Tagged: social web

The internet is a bubble


Links. Photo by me.

No, I’m not talking about a valuation bubble as in the .com-days. I am talking about how we are using the internet, today in January 2012, roughly 17 years after its breakthrough.

The evolution of the internet can be split up in to three phases, each building on the previous. Each phase is defined by a verb, which is the default behavior of a user of the internet in that phase.

The first phase is the SURFING phase, when we went from place to place looking for text and images. Yahoo! even started out as a company that manually tried to enter all the web sites of the world in to a categorized index. How crazy doesn’t that sound today?

This was the era of the bookmark and the URL. Your homepage (if you had one) back then was often just a dump of your bookmarks from your Netscape web browser.

The second phase is the SEARCH phase and started around the beginning of the century when Google became the dominant search engine. For many people, Google became the internet. I personally use the search engine more times than I can count during a single day. It has become almost an extension to my mind, an extra mind that we all share. It’s almost as if we’re becoming the same individual on some level. Quite fascinating.

Keywords and links became the hard currency in this era since links signal trust and is used by the Google algorithm to give each page a weight, the Pagerank. Search Engine Optimization tricks were (are) used to optimise your place in the search result but it really just boils down to creating stuff that people like to link to.

The third phase is SOCIAL and the verb is RECOMMEND, as in retweet, like, +1, share etc. This is where the bubble comes in because in this phase the internet is no longer interconnected web pages but streams of data from our friends. In the phase we live in sort of a Matrix reality shaped by the recommendations and retweets or the people (or companies) we trust.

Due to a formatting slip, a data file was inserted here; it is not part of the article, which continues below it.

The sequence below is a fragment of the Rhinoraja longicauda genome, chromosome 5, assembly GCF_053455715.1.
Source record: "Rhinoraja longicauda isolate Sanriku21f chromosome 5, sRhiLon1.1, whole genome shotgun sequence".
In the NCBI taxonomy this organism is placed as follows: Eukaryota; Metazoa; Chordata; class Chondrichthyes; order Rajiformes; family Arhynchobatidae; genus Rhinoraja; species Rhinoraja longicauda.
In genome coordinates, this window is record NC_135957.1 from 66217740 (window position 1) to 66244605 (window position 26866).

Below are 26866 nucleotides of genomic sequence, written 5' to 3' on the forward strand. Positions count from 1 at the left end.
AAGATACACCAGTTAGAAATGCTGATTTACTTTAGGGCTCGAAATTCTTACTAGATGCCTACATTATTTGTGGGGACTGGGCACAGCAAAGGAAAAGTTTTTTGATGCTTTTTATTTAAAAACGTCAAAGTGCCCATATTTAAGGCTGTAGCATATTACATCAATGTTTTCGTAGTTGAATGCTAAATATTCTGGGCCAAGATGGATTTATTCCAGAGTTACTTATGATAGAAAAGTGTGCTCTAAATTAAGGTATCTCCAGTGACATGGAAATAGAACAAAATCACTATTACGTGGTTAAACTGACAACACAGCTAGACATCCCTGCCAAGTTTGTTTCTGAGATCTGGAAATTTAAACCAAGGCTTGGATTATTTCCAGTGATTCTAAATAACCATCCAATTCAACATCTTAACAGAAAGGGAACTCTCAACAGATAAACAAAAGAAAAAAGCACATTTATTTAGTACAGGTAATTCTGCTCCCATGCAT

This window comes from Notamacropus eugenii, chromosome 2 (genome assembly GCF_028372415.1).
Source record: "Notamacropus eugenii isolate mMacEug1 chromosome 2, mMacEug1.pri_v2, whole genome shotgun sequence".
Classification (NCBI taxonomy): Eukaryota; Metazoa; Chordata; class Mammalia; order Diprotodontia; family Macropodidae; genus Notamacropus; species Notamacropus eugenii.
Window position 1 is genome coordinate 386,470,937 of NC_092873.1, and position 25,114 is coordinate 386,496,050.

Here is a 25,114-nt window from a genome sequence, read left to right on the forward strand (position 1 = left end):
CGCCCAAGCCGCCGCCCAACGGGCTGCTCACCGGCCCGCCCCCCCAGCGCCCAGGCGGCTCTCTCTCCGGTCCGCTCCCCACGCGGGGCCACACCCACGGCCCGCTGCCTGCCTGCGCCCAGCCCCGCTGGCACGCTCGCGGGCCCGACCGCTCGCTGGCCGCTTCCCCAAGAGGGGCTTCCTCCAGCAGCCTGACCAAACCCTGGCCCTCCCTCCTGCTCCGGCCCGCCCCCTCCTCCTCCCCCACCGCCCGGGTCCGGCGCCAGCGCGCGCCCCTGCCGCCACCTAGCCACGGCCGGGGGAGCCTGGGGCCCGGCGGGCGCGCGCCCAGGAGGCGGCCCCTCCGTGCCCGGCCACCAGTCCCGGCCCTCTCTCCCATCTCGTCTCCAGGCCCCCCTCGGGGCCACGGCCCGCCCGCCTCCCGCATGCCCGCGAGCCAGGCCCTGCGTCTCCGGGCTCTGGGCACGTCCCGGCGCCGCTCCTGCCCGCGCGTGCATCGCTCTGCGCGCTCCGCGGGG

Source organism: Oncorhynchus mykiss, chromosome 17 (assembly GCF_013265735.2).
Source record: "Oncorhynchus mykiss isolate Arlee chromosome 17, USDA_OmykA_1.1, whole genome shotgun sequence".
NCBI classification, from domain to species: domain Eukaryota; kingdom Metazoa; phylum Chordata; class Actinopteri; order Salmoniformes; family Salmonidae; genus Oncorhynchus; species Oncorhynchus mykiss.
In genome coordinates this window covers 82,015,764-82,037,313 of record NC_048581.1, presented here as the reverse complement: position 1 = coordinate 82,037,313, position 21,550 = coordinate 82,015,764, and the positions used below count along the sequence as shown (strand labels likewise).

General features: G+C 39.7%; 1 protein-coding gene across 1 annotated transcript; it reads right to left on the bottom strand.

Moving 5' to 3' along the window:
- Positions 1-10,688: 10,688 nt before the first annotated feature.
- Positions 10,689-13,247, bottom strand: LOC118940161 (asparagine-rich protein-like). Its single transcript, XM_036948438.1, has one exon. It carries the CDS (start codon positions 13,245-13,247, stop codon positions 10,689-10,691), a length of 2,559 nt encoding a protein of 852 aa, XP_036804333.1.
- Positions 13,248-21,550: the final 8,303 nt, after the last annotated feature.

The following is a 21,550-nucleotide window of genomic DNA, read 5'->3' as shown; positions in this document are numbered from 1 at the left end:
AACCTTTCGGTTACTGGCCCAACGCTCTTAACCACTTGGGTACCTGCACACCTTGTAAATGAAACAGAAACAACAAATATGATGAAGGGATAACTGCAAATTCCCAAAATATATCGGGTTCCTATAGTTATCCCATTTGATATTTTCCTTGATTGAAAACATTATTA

An endless stream of status updates, this is the bubble we live in.

This is the era of hashtags instead of links or keywords, because the hashtag is how you pick out the signal from the noise in that endless stream. This is a significant shift from the first phase, which was essentially a broadcast phase where content owners had full control over the web sites they wanted you to visit. A hashtag, on the other hand, is just part of the stream and you have as little control over it as you have over the water in a river.

We’re only at the beginning of the social phase of the web so it’s not a bubble in that sense of the word.

Surfing, searching and recommending. The first three phases of the web. What do you think the next one will be?

What your company can learn from Sweden Social Web Camp

OK, this will be a long post so bare with me. The topic for today is marketing.

And customer service.

And R&D.

Oh, and also some words about recruiting.

What the heck, it’s actually about the future of business. Period.

I told you it will be a long post…

But let’s start at the beginning. First let me explain what Sweden Social Web Camp (SSWC) is.

SSWC is an “unconference” taking place in August on an island in the Blekinge archipelago in Sweden. Blekinge is sometimes called the appendix of Sweden – as in a small place no one really knows what it’s good for – but if there’s one thing that’s great about Blekinge it’s the archipelago. It’s beautiful, especially in the summer time.

The theme of the conference is (unsurprisingly) the social web in different flavours and contexts.

This year, the second year of SSWC, roughly 400 people participated in the unconference on the tiny island of Tjärö. Most of them were camping – as in tents – while sheep and other creatures roamed the island. (Hey, it’s a camp, isn’t it?)


Camping. No sheep. Photo by Gitta Wilén.

There are no big names on the speaker list (in fact, there’s no speaker list at all – there’s not even a schedule!) and it all takes place during a weekend. So, what brings 400 entrepreneurs, journalists, PR-people, bloggers and hackers to a small island somewhere between Nowhere and Faraway to spend a weekend sleeping in a tent?

The answer to this question holds the key to what business will be like in the 21st century.